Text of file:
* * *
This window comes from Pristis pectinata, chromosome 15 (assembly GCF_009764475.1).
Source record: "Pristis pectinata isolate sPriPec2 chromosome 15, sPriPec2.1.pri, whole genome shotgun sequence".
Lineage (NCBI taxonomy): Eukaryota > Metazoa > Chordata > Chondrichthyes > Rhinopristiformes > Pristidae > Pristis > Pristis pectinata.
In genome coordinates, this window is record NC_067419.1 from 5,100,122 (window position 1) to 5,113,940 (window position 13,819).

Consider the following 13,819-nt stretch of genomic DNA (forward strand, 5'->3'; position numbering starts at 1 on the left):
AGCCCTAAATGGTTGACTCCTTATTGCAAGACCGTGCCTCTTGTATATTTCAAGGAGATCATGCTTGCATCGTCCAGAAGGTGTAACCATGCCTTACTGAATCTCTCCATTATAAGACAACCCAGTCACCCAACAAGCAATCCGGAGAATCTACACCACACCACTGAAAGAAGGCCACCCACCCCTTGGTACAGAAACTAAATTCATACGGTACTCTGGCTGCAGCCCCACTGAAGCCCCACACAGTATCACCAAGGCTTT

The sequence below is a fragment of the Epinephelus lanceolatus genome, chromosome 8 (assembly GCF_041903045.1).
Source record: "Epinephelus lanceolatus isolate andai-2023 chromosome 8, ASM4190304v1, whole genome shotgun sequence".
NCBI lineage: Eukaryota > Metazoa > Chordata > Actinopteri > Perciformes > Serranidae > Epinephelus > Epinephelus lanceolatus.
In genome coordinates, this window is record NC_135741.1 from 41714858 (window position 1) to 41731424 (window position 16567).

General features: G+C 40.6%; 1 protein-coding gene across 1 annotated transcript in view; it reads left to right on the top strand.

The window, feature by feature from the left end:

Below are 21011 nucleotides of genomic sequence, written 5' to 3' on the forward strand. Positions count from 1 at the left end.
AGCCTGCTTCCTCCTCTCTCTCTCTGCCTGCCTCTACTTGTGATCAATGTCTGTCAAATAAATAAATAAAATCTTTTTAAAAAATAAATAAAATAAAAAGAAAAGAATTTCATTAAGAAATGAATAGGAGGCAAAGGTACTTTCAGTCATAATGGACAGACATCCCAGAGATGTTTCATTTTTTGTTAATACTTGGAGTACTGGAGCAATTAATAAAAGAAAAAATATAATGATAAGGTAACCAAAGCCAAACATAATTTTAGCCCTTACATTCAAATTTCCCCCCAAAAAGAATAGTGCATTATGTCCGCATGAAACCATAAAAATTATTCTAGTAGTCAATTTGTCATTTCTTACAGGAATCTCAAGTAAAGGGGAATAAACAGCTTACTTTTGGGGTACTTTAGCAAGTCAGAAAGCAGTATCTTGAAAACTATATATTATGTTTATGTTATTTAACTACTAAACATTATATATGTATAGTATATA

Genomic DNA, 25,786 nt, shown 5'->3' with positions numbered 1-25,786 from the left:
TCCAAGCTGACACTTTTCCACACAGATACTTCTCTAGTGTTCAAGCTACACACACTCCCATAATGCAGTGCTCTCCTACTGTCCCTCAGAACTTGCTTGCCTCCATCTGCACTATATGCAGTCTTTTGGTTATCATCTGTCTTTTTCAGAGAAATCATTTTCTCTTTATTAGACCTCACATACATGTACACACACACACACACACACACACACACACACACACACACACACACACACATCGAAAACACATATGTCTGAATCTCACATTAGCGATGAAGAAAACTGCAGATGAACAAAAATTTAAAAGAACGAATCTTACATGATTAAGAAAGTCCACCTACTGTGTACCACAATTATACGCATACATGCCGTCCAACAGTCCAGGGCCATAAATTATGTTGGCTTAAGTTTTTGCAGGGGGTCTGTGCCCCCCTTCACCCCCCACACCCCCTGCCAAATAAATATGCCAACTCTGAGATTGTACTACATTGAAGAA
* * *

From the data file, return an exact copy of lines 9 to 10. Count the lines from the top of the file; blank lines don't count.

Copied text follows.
NCBI lineage: Eukaryota > Metazoa > Chordata > Actinopteri > Perciformes > Serranidae > Epinephelus > Epinephelus lanceolatus.
In genome coordinates, this window is record NC_135741.1 from 41714858 (window position 1) to 41731424 (window position 16567).